Partnership Mental Health Working Helps Dorset Police Reach Major Milestone
Collaboration between Dorset Police, Dorset Healthcare and the Office of the Dorset Police and Crime Commissioner is continuing to reduce the number of times a custody suite is used as a place of safety for those suffering a mental health crisis.
July 2015 was the first month that a custody suite was not used as a place of safety for people suffering a mental health episode. Every person with mental health needs went to an appropriate healthcare setting.
Three key tactics have been adopted which have led to reaching the milestone including a review of healthcare and policing policies when dealing with those suffering mental health, an innovative street triage service that gives real time advice to front line officers as well as the appointment of a mental health co-ordinator in September 2014 who reviews every incident where a mental health sufferer comes into contact with the police.
Since the change in policy those exhibiting signs of mental health and alcohol/drug use or violence are no longer turned away at healthcare settings, but admission is based upon a risk assessment by hospital staff and the police.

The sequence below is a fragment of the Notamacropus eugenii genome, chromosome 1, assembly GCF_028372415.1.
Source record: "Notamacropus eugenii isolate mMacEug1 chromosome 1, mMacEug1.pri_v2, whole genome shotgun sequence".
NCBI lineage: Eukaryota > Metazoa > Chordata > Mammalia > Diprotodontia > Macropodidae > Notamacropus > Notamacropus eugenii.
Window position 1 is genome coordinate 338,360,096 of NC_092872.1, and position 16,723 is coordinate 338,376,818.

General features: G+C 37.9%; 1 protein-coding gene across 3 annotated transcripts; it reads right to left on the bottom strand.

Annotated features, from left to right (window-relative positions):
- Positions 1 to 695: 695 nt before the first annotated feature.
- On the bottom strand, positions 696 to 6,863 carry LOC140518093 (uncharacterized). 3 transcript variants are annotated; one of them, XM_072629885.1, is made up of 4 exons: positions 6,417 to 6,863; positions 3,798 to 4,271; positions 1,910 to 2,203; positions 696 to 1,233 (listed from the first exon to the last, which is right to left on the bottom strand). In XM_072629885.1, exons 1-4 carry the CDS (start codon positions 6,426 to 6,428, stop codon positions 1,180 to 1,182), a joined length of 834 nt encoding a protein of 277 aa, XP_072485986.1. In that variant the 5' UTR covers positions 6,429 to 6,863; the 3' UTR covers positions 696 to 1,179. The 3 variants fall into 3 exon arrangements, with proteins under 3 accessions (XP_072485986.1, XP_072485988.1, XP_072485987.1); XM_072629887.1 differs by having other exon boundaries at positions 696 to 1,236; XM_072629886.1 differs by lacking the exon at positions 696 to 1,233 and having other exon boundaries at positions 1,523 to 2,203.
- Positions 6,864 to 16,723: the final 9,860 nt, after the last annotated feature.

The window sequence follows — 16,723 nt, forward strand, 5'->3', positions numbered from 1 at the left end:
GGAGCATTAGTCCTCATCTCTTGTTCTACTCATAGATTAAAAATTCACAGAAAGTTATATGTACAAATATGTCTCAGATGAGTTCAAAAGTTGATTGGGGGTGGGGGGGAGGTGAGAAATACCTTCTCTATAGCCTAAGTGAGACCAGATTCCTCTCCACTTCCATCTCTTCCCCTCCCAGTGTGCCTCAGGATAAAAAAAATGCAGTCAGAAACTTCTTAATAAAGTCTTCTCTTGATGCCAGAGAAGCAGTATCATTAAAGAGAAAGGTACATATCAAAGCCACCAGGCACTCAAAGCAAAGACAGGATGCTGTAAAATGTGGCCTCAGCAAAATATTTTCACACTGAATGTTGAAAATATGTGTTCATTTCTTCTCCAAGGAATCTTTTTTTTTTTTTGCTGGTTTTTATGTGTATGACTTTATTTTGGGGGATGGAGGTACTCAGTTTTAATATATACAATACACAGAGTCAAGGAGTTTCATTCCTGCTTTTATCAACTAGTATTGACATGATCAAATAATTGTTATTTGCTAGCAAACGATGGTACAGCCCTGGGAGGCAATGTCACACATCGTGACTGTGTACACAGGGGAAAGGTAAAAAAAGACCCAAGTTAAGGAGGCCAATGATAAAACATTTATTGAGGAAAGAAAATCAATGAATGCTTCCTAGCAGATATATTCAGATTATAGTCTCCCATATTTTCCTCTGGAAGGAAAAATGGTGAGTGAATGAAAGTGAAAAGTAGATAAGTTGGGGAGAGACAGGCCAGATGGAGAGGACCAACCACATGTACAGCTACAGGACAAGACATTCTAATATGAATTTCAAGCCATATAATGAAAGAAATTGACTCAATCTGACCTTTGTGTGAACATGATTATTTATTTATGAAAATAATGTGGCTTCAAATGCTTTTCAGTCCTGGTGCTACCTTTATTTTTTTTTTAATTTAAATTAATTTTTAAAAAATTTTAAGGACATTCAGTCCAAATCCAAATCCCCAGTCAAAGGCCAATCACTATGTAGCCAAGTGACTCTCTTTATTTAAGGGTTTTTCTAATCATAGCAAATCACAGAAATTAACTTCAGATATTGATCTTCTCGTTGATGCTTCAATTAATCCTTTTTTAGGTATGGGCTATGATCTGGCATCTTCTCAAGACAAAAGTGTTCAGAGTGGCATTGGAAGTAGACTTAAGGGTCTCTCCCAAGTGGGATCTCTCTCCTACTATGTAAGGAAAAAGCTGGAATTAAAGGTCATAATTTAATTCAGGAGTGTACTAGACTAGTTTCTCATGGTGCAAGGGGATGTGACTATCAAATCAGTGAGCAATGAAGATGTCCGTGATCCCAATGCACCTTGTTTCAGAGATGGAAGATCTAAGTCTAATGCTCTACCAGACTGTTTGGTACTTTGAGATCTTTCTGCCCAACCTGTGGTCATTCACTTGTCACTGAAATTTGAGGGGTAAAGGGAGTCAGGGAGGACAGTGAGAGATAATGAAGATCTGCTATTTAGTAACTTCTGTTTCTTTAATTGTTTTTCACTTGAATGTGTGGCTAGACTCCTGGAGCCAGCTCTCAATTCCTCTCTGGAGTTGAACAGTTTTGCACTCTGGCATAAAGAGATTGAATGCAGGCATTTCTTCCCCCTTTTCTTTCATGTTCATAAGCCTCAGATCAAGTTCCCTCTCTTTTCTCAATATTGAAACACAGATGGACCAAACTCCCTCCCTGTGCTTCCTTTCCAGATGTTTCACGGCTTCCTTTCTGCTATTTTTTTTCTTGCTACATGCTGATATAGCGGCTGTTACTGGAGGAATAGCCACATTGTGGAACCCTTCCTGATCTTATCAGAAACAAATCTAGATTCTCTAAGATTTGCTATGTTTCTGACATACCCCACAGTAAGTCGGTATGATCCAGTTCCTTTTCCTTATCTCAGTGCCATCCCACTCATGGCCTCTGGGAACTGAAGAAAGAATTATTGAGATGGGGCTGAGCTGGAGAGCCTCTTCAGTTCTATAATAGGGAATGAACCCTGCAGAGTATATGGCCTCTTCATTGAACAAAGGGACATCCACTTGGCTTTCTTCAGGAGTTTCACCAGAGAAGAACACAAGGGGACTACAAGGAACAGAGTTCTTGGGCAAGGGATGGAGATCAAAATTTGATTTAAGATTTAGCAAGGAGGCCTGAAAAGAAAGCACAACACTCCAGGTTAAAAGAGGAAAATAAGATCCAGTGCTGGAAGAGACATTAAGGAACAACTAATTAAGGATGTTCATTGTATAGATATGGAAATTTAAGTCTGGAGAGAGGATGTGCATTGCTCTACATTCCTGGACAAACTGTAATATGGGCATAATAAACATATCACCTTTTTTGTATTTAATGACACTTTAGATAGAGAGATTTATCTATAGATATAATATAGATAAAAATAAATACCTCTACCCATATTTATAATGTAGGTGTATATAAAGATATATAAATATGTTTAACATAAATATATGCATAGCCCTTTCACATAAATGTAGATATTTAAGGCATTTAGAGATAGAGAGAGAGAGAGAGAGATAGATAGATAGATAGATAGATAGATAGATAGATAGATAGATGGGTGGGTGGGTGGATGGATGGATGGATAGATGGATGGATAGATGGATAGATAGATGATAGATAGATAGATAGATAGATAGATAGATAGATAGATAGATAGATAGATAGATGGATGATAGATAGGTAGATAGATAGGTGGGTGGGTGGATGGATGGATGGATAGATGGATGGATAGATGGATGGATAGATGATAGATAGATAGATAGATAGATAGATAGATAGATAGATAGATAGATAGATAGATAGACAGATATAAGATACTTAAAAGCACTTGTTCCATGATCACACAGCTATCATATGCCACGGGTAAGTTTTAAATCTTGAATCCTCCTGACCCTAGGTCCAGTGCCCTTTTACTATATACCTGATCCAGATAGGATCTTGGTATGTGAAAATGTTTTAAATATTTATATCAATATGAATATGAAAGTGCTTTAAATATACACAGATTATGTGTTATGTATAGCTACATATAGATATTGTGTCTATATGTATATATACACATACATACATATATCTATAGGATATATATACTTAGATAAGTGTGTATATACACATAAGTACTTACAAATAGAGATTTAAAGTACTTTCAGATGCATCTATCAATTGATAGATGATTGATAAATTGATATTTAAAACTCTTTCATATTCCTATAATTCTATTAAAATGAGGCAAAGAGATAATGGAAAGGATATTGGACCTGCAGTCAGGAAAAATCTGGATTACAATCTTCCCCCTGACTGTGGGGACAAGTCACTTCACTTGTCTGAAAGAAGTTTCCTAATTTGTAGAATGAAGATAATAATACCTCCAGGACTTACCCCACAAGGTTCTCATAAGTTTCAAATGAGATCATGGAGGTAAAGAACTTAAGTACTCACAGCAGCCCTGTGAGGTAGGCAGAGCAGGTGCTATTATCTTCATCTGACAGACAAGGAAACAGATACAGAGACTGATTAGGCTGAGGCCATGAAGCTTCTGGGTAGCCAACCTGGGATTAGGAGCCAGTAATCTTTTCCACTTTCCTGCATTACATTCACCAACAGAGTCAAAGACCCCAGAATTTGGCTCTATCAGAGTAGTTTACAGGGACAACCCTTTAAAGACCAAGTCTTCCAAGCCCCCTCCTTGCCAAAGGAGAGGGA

Back in December, the street triage scheme received praise nationally from the Home Secretary, Theresa May. The project started in June 2014 and aims to provide police officers attending an incident with background medical information, advice, and if needed a full assessment regarding the mental health of a person.
The scheme initially saw mental health practitioners assisting police officers on patrol on Friday, Saturday and Sunday nights from 7pm to 8.30am. However, following the success of the initial project, the service was extended to a 7 day a week service in April.
Dorset Police and Crime Commissioner Martyn Underhill said: “It is crucial that people with mental health problems get the right care in the right place, at the right time. I am delighted that this scheme is reducing the number of people who are detained under Section 136 of the Mental Health Act.
“With the support of health professionals, officers have the assistance they need to treat vulnerable people appropriately in times of crisis and it is fantastic to reach this major landmark. This is a huge step forwards in our partnership work between health services and the police.”
Mental Health Co-ordinator Simon Thorneycroft, from Dorset Police said: “This is welcome news for Dorset. This scheme ensures the most appropriate care for vulnerable people and also provides proper support for police officers. By working together in this way, we can improve services for people with mental health issues.”